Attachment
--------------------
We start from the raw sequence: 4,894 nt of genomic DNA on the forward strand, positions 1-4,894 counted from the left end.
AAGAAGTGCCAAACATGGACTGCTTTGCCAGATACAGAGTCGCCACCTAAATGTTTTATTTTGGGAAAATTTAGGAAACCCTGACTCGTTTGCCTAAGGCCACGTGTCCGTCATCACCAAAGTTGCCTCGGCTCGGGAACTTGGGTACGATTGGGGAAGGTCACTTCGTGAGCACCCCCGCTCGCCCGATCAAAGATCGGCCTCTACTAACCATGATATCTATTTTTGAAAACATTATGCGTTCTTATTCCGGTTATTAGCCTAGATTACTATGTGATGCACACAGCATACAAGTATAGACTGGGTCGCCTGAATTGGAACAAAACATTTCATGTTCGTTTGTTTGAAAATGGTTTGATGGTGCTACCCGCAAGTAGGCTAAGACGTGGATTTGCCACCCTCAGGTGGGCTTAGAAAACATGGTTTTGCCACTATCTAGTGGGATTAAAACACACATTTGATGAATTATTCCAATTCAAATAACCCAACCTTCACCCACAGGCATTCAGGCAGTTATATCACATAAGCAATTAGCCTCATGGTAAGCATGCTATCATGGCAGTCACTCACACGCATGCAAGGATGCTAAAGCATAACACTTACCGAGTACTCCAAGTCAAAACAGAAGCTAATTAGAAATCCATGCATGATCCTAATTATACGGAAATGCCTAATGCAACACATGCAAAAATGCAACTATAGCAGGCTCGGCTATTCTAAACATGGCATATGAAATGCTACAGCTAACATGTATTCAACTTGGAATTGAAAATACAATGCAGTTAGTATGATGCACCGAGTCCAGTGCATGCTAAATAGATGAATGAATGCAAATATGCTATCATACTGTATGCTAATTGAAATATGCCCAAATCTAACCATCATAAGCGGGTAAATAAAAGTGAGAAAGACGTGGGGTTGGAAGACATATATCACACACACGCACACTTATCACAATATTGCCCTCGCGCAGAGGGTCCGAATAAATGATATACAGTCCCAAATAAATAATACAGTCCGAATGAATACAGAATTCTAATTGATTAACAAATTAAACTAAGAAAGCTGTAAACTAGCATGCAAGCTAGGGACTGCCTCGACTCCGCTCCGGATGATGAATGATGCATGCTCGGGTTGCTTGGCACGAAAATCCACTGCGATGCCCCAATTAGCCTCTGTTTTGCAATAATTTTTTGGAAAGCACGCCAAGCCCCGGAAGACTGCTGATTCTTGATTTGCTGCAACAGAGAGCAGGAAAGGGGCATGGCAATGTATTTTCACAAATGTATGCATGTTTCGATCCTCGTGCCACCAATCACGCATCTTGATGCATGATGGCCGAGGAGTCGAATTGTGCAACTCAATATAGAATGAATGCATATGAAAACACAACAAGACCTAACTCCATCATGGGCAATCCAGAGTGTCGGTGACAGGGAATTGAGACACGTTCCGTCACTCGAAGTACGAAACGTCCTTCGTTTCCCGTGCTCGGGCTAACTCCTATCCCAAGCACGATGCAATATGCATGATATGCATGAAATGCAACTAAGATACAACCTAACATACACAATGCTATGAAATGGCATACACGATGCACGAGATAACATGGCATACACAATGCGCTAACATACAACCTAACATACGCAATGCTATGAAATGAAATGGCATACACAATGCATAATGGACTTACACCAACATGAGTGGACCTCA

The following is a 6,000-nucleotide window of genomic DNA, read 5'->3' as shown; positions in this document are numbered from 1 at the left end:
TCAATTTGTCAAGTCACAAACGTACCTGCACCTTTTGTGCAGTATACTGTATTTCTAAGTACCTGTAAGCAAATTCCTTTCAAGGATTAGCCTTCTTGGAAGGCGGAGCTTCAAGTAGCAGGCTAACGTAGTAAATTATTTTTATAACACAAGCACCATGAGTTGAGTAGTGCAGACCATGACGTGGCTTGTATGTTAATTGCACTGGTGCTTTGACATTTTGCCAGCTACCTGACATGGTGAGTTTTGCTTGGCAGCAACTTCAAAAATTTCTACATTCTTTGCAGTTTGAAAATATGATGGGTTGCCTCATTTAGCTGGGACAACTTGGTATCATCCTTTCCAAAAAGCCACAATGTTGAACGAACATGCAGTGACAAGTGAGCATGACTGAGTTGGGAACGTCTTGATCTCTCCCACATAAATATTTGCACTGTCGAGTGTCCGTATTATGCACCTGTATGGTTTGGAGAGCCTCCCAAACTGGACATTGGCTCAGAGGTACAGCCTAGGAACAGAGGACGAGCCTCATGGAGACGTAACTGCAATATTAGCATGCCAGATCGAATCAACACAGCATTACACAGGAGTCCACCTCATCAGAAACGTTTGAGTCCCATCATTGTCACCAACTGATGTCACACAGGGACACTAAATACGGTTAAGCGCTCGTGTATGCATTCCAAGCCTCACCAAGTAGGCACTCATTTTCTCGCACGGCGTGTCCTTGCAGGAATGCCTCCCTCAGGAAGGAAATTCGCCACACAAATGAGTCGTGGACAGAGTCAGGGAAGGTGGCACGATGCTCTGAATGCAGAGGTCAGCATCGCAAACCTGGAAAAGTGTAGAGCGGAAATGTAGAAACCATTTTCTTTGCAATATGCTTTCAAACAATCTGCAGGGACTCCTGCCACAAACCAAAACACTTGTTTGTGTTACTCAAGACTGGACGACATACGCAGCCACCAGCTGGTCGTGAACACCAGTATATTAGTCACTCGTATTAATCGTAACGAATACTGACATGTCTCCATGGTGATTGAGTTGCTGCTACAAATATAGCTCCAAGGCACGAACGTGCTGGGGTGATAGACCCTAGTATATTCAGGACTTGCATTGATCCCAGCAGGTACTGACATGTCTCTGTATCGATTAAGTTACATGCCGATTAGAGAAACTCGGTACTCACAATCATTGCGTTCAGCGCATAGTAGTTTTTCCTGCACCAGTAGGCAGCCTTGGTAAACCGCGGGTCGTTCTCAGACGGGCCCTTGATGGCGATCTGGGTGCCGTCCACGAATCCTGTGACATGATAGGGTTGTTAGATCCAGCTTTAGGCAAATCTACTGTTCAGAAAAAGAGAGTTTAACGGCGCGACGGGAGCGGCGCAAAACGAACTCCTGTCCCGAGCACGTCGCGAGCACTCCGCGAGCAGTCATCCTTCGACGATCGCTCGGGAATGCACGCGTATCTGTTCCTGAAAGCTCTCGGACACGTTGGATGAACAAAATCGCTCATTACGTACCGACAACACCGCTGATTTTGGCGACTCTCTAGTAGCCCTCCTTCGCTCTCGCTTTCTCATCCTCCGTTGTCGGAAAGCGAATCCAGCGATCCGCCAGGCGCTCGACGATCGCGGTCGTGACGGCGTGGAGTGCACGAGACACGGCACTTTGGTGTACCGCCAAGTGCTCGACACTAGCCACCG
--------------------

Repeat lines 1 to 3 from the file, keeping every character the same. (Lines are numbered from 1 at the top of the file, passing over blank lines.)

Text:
We start from the raw sequence: 4,894 nt of genomic DNA on the forward strand, positions 1-4,894 counted from the left end.
AAGAAGTGCCAAACATGGACTGCTTTGCCAGATACAGAGTCGCCACCTAAATGTTTTATTTTGGGAAAATTTAGGAAACCCTGACTCGTTTGCCTAAGGCCACGTGTCCGTCATCACCAAAGTTGCCTCGGCTCGGGAACTTGGGTACGATTGGGGAAGGTCACTTCGTGAGCACCCCCGCTCGCCCGATCAAAGATCGGCCTCTACTAACCATGATATCTATTTTTGAAAACATTATGCGTTCTTATTCCGGTTATTAGCCTAGATTACTATGTGATGCACACAGCATACAAGTATAGACTGGGTCGCCTGAATTGGAACAAAACATTTCATGTTCGTTTGTTTGAAAATGGTTTGATGGTGCTACCCGCAAGTAGGCTAAGACGTGGATTTGCCACCCTCAGGTGGGCTTAGAAAACATGGTTTTGCCACTATCTAGTGGGATTAAAACACACATTTGATGAATTATTCCAATTCAAATAACCCAACCTTCACCCACAGGCATTCAGGCAGTTATATCACATAAGCAATTAGCCTCATGGTAAGCATGCTATCATGGCAGTCACTCACACGCATGCAAGGATGCTAAAGCATAACACTTACCGAGTACTCCAAGTCAAAACAGAAGCTAATTAGAAATCCATGCATGATCCTAATTATACGGAAATGCCTAATGCAACACATGCAAAAATGCAACTATAGCAGGCTCGGCTATTCTAAACATGGCATATGAAATGCTACAGCTAACATGTATTCAACTTGGAATTGAAAATACAATGCAGTTAGTATGATGCACCGAGTCCAGTGCATGCTAAATAGATGAATGAATGCAAATATGCTATCATACTGTATGCTAATTGAAATATGCCCAAATCTAACCATCATAAGCGGGTAAATAAAAGTGAGAAAGACGTGGGGTTGGAAGACATATATCACACACACGCACACTTATCACAATATTGCCCTCGCGCAGAGGGTCCGAATAAATGATATACAGTCCCAAATAAATAATACAGTCCGAATGAATACAGAATTCTAATTGATTAACAAATTAAACTAAGAAAGCTGTAAACTAGCATGCAAGCTAGGGACTGCCTCGACTCCGCTCCGGATGATGAATGATGCATGCTCGGGTTGCTTGGCACGAAAATCCACTGCGATGCCCCAATTAGCCTCTGTTTTGCAATAATTTTTTGGAAAGCACGCCAAGCCCCGGAAGACTGCTGATTCTTGATTTGCTGCAACAGAGAGCAGGAAAGGGGCATGGCAATGTATTTTCACAAATGTATGCATGTTTCGATCCTCGTGCCACCAATCACGCATCTTGATGCATGATGGCCGAGGAGTCGAATTGTGCAACTCAATATAGAATGAATGCATATGAAAACACAACAAGACCTAACTCCATCATGGGCAATCCAGAGTGTCGGTGACAGGGAATTGAGACACGTTCCGTCACTCGAAGTACGAAACGTCCTTCGTTTCCCGTGCTCGGGCTAACTCCTATCCCAAGCACGATGCAATATGCATGATATGCATGAAATGCAACTAAGATACAACCTAACATACACAATGCTATGAAATGGCATACACGATGCACGAGATAACATGGCATACACAATGCGCTAACATACAACCTAACATACGCAATGCTATGAAATGAAATGGCATACACAATGCATAATGGACTTACACCAACATGAGTGGACCTCA

The following is a 6,000-nucleotide window of genomic DNA, read 5'->3' as shown; positions in this document are numbered from 1 at the left end: